Japanese ecommerce giant Rakuten is the latest company to come out in support of those affected by President Donald Trump’s Executive Order that prevents travelers and immigrants from specific Muslim-majority countries from entering the U.S.

The order impacts those coming from Iraq, Syria, Iran, Libya, Somalia, Sudan, and Yemen, and though a temporary stay has been granted that curtails the impact of the order, the implications of the move could still have far-reaching effects for many families and businesses around the world.

Rakuten’s CEO, Hiroshi Mikitani, embarked on a tweet storm of sorts earlier this morning, lambasting the Trump order.

He then revealed that Viber, the messaging and calling app Rakuten acquired three years ago for $900 million, would make all international calls free from the U.S. to the seven nations affected.

Founded in 2010, Viber is a WhatsApp-style communications app that claims more than 800 million users globally across all platforms, including desktop, Android, and iOS and offers group or individual chats, as well as voice- and video-calling functionality. Unlike WhatsApp, Viber also lets you call normal telephone numbers, including mobile phones and landlines, meaning that the service is particularly useful for those with friends and relatives in places where smartphones and internet access may not be as omnipresent as it is in the U.S. and other Western countries.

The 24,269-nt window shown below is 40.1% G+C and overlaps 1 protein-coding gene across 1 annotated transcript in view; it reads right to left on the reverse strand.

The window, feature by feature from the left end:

Viber’s offer is perhaps just a token in the grand scheme of things, but it constitutes part of a growing movement these past few days involving companies doing what they can to help.

In the technology realm, big-name brands such as Amazon, Apple, Facebook, Google, Microsoft, Netflix, Twitter, and Uber all issued statements in the immediate aftermath of the order, though some would argue the responses were tepid at best. However, some companies later backed up their words with a little more affirmative action, with Google pledging $4 million in support of four organizations that support immigrants and Uber setting up a $3 million fund to help drivers with their immigration defense. Elsewhere, Airbnb promised free temporary housing.